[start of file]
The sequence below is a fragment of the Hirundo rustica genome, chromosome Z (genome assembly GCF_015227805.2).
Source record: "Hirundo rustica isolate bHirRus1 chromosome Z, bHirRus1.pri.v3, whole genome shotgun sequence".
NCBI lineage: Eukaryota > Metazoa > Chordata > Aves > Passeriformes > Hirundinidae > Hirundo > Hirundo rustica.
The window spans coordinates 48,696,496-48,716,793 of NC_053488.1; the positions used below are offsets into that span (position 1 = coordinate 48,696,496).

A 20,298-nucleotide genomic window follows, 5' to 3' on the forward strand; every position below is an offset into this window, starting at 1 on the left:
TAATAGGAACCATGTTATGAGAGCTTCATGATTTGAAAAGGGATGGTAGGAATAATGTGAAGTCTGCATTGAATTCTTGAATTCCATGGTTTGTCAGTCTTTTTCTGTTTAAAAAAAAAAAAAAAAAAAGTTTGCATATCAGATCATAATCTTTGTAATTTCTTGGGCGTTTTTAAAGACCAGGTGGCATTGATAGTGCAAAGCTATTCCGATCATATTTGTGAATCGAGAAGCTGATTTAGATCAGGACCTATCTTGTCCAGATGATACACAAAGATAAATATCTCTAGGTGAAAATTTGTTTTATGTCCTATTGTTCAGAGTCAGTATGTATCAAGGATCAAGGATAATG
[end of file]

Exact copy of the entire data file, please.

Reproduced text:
The sequence below is a fragment of the Hirundo rustica genome, chromosome Z (genome assembly GCF_015227805.2).
Source record: "Hirundo rustica isolate bHirRus1 chromosome Z, bHirRus1.pri.v3, whole genome shotgun sequence".
NCBI lineage: Eukaryota > Metazoa > Chordata > Aves > Passeriformes > Hirundinidae > Hirundo > Hirundo rustica.
The window spans coordinates 48,696,496-48,716,793 of NC_053488.1; the positions used below are offsets into that span (position 1 = coordinate 48,696,496).

A 20,298-nucleotide genomic window follows, 5' to 3' on the forward strand; every position below is an offset into this window, starting at 1 on the left:
TAATAGGAACCATGTTATGAGAGCTTCATGATTTGAAAAGGGATGGTAGGAATAATGTGAAGTCTGCATTGAATTCTTGAATTCCATGGTTTGTCAGTCTTTTTCTGTTTAAAAAAAAAAAAAAAAAAAGTTTGCATATCAGATCATAATCTTTGTAATTTCTTGGGCGTTTTTAAAGACCAGGTGGCATTGATAGTGCAAAGCTATTCCGATCATATTTGTGAATCGAGAAGCTGATTTAGATCAGGACCTATCTTGTCCAGATGATACACAAAGATAAATATCTCTAGGTGAAAATTTGTTTTATGTCCTATTGTTCAGAGTCAGTATGTATCAAGGATCAAGGATAATG